Reflecting on the scale of our common worlds

The children seemed to enjoy our first walk, despite the unseasonal autumn heatwave. We were all keen to get to know each other and the wildlife that lives in the grassy woodlands where we will regularly walk. There was much enthusiastic spotting of birds, insects, and rabbits, as well as following clues and tracings – like spiders’ webs, animal scratchings, mysterious holes and poo.

How lucky are we to have such rich nature-culture environs so close to the centre. The grassy woodlands are heritage listed for their high environmental value. According to the ANU site inventory, this is a rare remnant ecology, resembling pre-colonial times, and very bio-diverse. The area is also full of amazing landscape sculptures that speak directly to this place and its entangled human and nonhuman past-presents.


Koori shrine childrenTo set the scene, we stopped at the sculpture: ‘Ngaraka: Shrine for the Lost Koori’. The first thing that grabbed the children’s attention was the pile of bones on the ground – so many of them. Clearly confronted by the realisation that they were standing on bones, they picked them up to feel them and take a closer look. They asked lots of questions about whose bones and how they got to be there. The children seemed to be variously impressed, relieved and concerned to learn that they’re actually kangaroo bones. Someone asked if the artists had killed the kangaroos to make the sculpture. This encounter with bones triggered memories of finding dead animals on other walks. There were lots of stories.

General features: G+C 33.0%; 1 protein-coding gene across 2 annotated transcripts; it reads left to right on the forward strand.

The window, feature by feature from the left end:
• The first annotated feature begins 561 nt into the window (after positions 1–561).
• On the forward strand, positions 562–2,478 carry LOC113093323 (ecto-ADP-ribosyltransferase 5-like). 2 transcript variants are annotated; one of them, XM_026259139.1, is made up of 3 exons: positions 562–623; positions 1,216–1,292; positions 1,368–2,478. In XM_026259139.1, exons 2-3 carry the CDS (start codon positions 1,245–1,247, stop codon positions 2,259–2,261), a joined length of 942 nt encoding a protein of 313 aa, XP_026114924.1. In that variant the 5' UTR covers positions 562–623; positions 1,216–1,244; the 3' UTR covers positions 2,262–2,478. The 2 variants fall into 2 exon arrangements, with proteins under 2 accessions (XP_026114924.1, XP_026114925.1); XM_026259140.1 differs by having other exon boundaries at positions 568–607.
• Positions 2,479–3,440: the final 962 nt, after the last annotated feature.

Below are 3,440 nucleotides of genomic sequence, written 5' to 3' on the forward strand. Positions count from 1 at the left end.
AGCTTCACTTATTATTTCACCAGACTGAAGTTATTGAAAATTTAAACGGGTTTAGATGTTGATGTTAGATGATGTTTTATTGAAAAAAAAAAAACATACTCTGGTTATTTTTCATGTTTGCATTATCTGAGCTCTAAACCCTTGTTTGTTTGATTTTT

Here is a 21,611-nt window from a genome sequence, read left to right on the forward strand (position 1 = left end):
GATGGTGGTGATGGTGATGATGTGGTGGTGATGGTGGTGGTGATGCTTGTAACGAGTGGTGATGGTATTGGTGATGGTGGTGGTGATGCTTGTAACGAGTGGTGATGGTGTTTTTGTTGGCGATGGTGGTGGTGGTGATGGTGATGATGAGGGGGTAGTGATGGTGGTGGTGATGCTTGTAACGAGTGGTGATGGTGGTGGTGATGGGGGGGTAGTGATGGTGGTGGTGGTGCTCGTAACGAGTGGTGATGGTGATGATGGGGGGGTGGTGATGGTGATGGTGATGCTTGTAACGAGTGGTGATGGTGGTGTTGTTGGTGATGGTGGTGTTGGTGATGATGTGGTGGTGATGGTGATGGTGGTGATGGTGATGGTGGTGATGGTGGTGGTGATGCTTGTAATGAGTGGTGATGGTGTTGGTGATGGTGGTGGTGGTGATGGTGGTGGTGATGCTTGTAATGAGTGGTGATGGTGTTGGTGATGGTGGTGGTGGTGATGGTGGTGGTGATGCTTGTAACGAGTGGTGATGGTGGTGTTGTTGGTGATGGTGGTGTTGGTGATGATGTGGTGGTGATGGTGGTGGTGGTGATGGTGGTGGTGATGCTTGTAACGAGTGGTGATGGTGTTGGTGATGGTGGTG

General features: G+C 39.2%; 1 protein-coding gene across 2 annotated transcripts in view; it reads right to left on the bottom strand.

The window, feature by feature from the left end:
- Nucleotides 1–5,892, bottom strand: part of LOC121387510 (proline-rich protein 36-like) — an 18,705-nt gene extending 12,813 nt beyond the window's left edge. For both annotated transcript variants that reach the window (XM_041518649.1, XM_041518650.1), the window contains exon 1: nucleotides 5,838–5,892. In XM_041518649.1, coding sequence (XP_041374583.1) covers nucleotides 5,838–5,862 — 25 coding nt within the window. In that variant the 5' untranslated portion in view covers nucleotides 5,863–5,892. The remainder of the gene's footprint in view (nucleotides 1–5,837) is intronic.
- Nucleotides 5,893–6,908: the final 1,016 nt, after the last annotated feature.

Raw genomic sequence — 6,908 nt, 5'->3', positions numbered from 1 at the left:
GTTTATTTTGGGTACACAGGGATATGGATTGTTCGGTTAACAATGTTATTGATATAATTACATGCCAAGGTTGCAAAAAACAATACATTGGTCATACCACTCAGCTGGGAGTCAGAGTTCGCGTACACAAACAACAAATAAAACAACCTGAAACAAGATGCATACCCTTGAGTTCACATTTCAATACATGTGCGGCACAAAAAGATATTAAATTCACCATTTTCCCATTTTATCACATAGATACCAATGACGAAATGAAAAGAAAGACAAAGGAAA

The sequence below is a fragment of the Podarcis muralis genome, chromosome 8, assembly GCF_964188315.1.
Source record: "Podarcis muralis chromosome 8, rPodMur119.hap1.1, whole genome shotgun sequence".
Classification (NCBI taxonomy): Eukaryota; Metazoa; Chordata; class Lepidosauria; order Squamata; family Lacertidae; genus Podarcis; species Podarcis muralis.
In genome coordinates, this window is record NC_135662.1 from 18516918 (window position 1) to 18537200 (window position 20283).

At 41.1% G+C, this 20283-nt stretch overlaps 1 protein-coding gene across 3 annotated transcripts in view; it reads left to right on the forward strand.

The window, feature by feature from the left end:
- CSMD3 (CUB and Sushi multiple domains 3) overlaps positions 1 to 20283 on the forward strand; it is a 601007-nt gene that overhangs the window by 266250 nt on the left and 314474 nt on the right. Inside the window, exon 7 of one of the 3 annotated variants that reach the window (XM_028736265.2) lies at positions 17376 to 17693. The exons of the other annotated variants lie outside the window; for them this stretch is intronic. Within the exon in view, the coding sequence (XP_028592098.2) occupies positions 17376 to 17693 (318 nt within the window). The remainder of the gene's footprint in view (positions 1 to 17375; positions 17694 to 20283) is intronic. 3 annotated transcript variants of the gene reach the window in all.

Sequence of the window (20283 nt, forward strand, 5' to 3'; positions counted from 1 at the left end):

Some children started striking the bones against the rusted metal frame. The haunting sounds of bones on tubular metal seemed to momentarily toll these past events into the here-and-now. Click here to hear the children’s tolling sounds …


We spoke about the fact that Kooris have lived in this country for a very a long time and that the shrine sculpture is here to remind us of this. We’ll keep returning to it at the beginning of our walks, and keep remembering.


Reflections upon the scale of both time and space featured in this first walk. Some children intently zeroed in on the micro-worlds of small creatures and felt the enormity of their own bodies in comparison to those of tiny bugs. Others noted that ants themselves vary in size and how even a small ant can carry an object much larger than itself.


A sudden loud explosion, that reverberated across the lake, took us all by surprise. It prompted the birds to fly away shrieking and provoked the children to speculate once again. Some of the theories included dynamite, road works, an alien spaceship, a volcano erupting and asteroids or meteors hitting the earth. Quite a seismic jolt beyond the world of ants!

Affrica and Tonya

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